It’s apparent in so many ways that the times are, indeed, a’ changing, and we’ll get a clearer idea of how much they’re changing when the recently deceased Antonin Scalia is replaced on the U.S. Supreme Court.
Why? Because for the past few years, with the average of justices falling into that range (a bit more than 70, right now) where ordinary folk are said to be ‘of a certain age’, Bob Dylan has been the songwriter most-quoted by SCOTUS (Supreme Court of the U.S.) justices in their opinions.
More often, perhaps, in dissents, because “you have a little more leeway there,” Chief Justice John Roberts said earlier this month while being interviewed by Dean John F. O’Brian of New England Law – aka The New England School of Law, of Boston.
But what, you may be wondering, does the appointment of a new Supreme Court justice have to do with how often Dylan (or any songwriter) is cited by that court? Simply this: If the new justice is significantly younger, perhaps even than today’s youngest SCOTUS member, Elena Kagan, who is 55, his or her favorite songwriter is likely to be of a more recent vintage than the early Bob Dylan, the vintage that is most-often quoted in the court’s decisions.
Dylan rocked the music world, and musical history, with a huge outpouring of material from 1963 through 1965, a short period, but the time when much of his most memorable work was presented to an often-astonished public. And though he’s been churning out music for more than half a century, many of his best-known works are from that period.
And many of them, including “Blowing in the Wind,” “The Times They Are a-Changin’,” and “Subterranean Homesick Blues,” have had snippets of lyrics woven into SCOTUS decisions.
The first such reference was by Chief Justice John Roberts, in a 2008 dissent in what actually was a misquote. The issue concerned whether or not collection agencies for pay phone companies had ‘standing’ – a vested interest – in the case at hand. Roberts, citing ‘Blowing in the Wind’ as his ‘authority,’ said, “When you got nothing, you got nothing to lose.”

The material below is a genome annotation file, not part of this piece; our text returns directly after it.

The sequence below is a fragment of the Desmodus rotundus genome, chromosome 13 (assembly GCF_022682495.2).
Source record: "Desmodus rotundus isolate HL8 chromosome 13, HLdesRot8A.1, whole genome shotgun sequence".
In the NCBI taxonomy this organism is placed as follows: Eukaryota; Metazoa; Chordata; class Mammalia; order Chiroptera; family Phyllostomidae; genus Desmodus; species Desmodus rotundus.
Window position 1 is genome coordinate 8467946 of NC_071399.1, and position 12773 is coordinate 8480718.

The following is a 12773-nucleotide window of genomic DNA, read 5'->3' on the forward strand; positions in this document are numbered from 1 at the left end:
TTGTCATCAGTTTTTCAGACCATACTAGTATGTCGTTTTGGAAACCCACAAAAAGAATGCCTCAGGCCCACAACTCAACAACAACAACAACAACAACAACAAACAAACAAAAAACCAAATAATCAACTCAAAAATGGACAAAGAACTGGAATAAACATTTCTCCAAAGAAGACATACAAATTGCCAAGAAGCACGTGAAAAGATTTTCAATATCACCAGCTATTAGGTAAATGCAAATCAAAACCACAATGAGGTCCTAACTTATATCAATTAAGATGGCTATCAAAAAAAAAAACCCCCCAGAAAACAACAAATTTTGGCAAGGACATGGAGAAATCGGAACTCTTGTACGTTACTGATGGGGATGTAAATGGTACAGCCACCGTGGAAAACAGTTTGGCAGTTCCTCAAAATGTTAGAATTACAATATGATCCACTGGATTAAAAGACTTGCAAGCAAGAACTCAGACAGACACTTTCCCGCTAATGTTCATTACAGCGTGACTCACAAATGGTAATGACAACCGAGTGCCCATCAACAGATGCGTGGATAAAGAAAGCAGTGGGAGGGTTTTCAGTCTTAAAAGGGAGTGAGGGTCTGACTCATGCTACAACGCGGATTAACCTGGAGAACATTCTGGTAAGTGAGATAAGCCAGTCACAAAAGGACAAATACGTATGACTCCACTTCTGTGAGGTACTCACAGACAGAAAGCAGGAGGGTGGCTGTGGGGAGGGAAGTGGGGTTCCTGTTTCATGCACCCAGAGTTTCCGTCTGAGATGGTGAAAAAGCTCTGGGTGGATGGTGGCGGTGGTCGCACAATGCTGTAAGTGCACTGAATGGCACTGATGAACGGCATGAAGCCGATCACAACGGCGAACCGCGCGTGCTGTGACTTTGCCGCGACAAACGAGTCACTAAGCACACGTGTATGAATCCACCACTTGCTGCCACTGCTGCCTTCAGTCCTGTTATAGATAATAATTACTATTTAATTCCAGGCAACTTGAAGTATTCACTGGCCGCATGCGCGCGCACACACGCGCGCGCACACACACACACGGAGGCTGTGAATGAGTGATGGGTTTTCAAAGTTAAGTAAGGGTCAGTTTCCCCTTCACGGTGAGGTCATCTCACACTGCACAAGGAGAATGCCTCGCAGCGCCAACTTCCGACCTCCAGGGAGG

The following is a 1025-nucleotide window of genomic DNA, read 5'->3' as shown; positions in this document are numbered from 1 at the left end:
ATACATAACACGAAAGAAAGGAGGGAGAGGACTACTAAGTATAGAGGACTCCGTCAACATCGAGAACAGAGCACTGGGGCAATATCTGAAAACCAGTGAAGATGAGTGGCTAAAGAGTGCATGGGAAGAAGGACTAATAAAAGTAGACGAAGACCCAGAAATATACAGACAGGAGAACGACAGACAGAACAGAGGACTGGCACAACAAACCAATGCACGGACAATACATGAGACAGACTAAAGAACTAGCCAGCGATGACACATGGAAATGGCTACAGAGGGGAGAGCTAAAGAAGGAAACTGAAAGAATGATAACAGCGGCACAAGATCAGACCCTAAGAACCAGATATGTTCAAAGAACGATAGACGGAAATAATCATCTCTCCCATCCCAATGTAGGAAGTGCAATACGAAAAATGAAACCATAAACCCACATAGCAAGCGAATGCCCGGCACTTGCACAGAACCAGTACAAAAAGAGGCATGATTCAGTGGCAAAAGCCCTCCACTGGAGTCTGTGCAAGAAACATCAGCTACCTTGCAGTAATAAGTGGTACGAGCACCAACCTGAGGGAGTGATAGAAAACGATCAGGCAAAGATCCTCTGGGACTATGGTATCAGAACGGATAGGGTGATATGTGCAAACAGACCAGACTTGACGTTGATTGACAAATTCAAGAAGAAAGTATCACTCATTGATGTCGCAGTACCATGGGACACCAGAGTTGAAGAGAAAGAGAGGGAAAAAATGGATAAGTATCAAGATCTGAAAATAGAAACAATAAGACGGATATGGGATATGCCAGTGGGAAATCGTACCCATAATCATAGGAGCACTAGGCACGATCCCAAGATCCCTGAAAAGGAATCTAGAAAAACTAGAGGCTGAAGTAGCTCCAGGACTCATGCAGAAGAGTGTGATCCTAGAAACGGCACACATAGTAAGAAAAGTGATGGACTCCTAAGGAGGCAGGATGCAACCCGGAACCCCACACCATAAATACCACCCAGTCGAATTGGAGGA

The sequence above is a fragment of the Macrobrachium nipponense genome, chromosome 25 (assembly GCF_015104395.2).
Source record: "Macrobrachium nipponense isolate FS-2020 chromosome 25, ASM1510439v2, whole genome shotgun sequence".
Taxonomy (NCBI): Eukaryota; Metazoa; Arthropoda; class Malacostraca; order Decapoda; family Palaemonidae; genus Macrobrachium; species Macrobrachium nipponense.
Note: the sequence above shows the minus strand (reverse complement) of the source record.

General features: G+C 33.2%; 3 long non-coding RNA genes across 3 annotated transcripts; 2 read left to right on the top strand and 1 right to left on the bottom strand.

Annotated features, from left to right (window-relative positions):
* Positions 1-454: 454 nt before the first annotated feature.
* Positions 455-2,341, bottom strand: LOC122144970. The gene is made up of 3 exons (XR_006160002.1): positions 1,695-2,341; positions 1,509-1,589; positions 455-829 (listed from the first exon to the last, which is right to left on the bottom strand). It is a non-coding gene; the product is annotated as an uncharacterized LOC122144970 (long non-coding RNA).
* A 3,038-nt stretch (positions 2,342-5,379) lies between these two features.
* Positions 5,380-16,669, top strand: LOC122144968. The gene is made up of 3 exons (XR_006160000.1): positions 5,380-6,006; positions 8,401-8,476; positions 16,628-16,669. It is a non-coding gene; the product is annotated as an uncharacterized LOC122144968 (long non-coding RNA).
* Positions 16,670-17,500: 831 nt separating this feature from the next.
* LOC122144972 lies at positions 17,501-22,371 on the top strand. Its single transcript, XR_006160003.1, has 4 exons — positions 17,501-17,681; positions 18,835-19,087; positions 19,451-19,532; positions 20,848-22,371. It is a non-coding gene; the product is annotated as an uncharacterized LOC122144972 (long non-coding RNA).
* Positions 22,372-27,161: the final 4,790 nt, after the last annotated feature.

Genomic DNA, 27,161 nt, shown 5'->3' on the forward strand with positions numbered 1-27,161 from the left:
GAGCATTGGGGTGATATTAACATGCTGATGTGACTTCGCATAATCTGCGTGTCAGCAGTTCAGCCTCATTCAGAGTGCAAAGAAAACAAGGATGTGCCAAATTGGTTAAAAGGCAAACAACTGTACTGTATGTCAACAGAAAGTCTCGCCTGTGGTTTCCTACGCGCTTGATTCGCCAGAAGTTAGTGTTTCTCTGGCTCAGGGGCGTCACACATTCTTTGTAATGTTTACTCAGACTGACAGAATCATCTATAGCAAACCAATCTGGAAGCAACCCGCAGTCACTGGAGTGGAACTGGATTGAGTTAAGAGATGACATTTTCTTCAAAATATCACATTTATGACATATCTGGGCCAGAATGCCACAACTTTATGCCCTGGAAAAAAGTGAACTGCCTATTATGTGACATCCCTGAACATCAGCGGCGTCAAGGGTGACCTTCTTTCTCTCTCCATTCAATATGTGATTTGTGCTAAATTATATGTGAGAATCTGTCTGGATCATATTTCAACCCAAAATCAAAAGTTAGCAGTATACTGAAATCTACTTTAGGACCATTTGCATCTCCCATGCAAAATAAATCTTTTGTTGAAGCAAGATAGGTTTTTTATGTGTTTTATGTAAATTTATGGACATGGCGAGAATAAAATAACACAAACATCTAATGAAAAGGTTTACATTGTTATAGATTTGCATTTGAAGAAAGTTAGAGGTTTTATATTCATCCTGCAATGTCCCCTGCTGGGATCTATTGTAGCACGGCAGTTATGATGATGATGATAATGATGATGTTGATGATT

True Dylan fans rightly complained that he’d left out the word ‘ain’t’: “When you ain’t got nothing…”
The Dylan line most often quoted by justices, at the highest and lower levels, is “You don’t have to be a weatherman to know which way the wind blows,” from “Subterranean Homesick Blues.”
But, as The Times pondered, will a younger justice – if we get a new 9th justice within any current American’s lifetime – be offering up quotes from, say, Billy Joel, Mick Jagger, Sting (hopefully not “I’ll be watching you”!) or even Taylor Swift? (Hopefully not “I make the moves up as I go (moves up as I go”) (from her ‘Shake It Off’.)
I have about as much interest in her music as she does, I venture to guess, about Supreme Court rulings. But as Dylan noted, in a slightly different context, “It’s alright ma, I’m only sighing.” You could bet against quotes from her showing up in future SCOTUS decisions, but I wouldn’t bet on it.
Swift could be quoted because many of her lines are, as Alex B. Long, a law professor at the University of Tennessee said of Dylan’s, “pithy, memorable and pointed. They’re great lines on their own, and they’re also really useful to convey the legal concept [a justice] is trying to get across.”
Like many other songwriters, Swift also offers up some amazingly ‘pithy,’ right-to-the-point lyrics.
I mention her only because I have great admiration for her devotion to her craft, and for her business acumen.
I read a profile article on her recently, and she appears – if what was said can be believed – to devote herself about 97% to that craft. The rest of the time, she sleeps. We should all be so fortunate!